UPDATE: An Algonquin man is hospitalized the morning after Quebec police shot him in the chest with a tear-gas cannister. A disabled teenage girl was also treated with oxygen in the local Health Clinic. Twenty two children under eight and two babies were caught in the tear gas shot by the police.

To view photos:
http://www.flickr.com/photos/31135244@N07/sets/72157607795831835

FOR IMMEDIATE RELEASE

Tuesday, October, 7, 2008

Canada and Quebec use riot police, tear gas, and “pain compliance” on peaceful Algonquin families to avoid negotiations: ‘pain compliance’ perfect description of Conservative’s aboriginal policy, say community spokespeople

Kitiganik/Rapid Lake, Algonquin Territory / – Yesterday afternoon, the Conservative government and Quebec used riot police, tear gas, and “pain compliance” techniques to end a peaceful blockade erected by Algonquin families from Barriere Lake, rather than negotiate, as requested by the community. The blockade on Highway 117 in Northern Quebec began at 6:00am Monday, with nearly a hundred community members of all ages and their supporters promising to remain until Canada’s Conservative government and Quebec honoured signed agreements and Barriere Lake’s leadership customs. Around 4pm, nearly sixty Quebec officers and riot police encircled families after a meal and without warning launched tear gas canisters, one of which hit a child in the chest.

“Our demands are reasonable,” said Norman Matchewan, a spokesperson who was racially slurred by Minister Lawrence Cannon’s assistant earlier in the election. “We’re only asking for the government to uphold the agreements they’ve signed and to stop illegally interfering in our customary governance. The message we’ve received today is that Stephen Harper and Jean Charest are unwilling to even play by their rules.”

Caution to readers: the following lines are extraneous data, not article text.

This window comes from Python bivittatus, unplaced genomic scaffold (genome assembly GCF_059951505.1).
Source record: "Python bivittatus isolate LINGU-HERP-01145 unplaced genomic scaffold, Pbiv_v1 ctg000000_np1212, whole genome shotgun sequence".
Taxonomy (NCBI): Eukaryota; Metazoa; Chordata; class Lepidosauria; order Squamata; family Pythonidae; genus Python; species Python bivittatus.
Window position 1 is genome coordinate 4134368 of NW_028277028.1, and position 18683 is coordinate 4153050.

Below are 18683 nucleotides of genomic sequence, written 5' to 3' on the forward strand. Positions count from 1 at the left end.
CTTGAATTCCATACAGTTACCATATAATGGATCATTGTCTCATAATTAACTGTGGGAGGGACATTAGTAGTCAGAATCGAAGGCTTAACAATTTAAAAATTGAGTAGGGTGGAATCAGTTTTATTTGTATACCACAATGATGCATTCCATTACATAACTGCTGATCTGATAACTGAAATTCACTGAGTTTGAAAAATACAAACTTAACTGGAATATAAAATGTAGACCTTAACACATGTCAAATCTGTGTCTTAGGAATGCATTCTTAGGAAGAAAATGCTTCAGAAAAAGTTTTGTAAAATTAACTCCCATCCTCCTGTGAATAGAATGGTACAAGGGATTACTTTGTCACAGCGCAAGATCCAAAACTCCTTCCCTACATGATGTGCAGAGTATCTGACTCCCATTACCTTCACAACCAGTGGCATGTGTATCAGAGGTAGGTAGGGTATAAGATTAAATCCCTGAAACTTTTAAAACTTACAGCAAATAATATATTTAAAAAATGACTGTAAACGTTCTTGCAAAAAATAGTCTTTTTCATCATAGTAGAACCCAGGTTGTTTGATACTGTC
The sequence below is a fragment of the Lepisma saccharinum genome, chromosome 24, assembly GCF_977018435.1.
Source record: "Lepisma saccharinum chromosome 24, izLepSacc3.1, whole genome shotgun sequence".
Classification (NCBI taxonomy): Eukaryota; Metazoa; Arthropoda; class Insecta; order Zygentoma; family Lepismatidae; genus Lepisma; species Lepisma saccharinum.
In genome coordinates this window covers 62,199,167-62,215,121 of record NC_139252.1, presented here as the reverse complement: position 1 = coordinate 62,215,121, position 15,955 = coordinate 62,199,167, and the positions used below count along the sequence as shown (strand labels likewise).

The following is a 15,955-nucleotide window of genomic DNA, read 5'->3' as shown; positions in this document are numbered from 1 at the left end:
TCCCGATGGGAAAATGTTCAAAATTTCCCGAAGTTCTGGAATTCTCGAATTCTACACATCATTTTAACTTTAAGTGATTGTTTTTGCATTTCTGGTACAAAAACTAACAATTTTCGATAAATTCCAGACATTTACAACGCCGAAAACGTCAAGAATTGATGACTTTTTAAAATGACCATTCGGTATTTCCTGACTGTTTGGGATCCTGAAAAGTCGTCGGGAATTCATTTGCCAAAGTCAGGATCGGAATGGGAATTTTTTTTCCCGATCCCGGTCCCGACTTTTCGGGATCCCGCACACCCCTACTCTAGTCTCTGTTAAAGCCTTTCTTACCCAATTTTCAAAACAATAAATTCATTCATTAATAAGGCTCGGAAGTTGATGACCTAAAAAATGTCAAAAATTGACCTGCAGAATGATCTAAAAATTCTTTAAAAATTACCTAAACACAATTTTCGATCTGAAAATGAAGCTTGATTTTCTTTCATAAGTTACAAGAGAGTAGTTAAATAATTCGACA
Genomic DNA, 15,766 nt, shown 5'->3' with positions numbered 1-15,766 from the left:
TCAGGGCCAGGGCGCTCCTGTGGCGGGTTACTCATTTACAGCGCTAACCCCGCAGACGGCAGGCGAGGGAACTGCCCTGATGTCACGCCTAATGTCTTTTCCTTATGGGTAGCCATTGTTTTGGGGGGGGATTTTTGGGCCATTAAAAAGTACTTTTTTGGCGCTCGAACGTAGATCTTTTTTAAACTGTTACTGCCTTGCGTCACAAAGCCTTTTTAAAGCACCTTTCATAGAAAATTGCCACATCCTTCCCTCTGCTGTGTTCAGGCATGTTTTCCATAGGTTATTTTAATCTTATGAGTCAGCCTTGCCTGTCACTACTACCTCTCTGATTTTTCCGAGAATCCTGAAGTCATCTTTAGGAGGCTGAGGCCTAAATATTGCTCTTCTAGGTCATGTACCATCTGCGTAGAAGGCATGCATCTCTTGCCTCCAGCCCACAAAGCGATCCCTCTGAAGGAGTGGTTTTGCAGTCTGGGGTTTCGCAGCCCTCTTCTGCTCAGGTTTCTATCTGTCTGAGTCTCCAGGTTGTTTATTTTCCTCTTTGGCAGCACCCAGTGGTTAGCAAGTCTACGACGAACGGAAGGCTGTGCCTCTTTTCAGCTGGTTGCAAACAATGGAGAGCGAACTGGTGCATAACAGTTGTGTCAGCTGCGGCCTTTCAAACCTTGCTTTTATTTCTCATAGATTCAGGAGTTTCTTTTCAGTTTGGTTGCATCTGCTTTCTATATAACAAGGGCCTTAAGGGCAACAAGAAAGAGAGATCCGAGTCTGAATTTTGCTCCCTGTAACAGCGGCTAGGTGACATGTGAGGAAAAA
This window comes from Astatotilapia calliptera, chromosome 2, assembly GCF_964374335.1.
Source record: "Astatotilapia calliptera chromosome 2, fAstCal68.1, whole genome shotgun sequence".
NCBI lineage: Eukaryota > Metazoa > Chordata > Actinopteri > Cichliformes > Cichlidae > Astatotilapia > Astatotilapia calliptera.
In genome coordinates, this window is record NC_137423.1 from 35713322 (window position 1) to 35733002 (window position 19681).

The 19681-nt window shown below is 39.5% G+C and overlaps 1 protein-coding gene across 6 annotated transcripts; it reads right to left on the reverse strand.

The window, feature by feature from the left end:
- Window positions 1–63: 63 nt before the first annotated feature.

“We will not tolerate these brutal violations of our rights,” added Matchewan. “Forestry operations will not be allowed on our Trilateral agreement territory, and we will be doing more non-violent direct action.”

Nine people, including an elderly women, a pregnant woman, and two minors, were roughly arrested. While a line of police obscured the view of human rights observers from Christian Peacemaker Teams, officers used severe “pain compliance” techniques on protestors who had secured themselves to concrete-filled barrels, twisting arms, dislocating jaws, leaving them with bruised faces and trouble swallowing.

“In this election alone, the Conservatives have labelled us alcoholics and vilified our community’s majority as “dissidents,” said Michel Thusky, another community spokesperson, referring to an op-ed published by Minister Lawrence Cannon in regional newspapers. “Now they and Quebec have chosen violence over meeting their most basic obligations to our community. ‘Pain compliance’ is the perfect description of the Conservative government’s aboriginal policies.”

Barriere Lake community members had promised to maintain the blockade until the Government of Canada honoured the 1991 Trilateral agreement, a landmark sustainable development and resource co-management agreement praised by the United Nations and the Royal Commission on Aboriginal Peoples. To end federal interference in their leadership customs, they wanted the Government of Canada to appoint observers to witness a leadership reselection according to their codified customary selection code, respect its outcome, and then cease interfering in their internal governance.

– 30 –

Media Contacts:

Michel Thusky, Barriere Lake spokesperson: 819 – 435 – 2171

Norman Matchewan, Barriere Lake spokesperson : 514 – 831 – 6902

Marylynn Poucachiche, Barriere Lake spokesperson : 819 – 435 – 2171

Collectif de Solidarité Lac Barrière
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www.solidaritelacbarriere.blogspot.com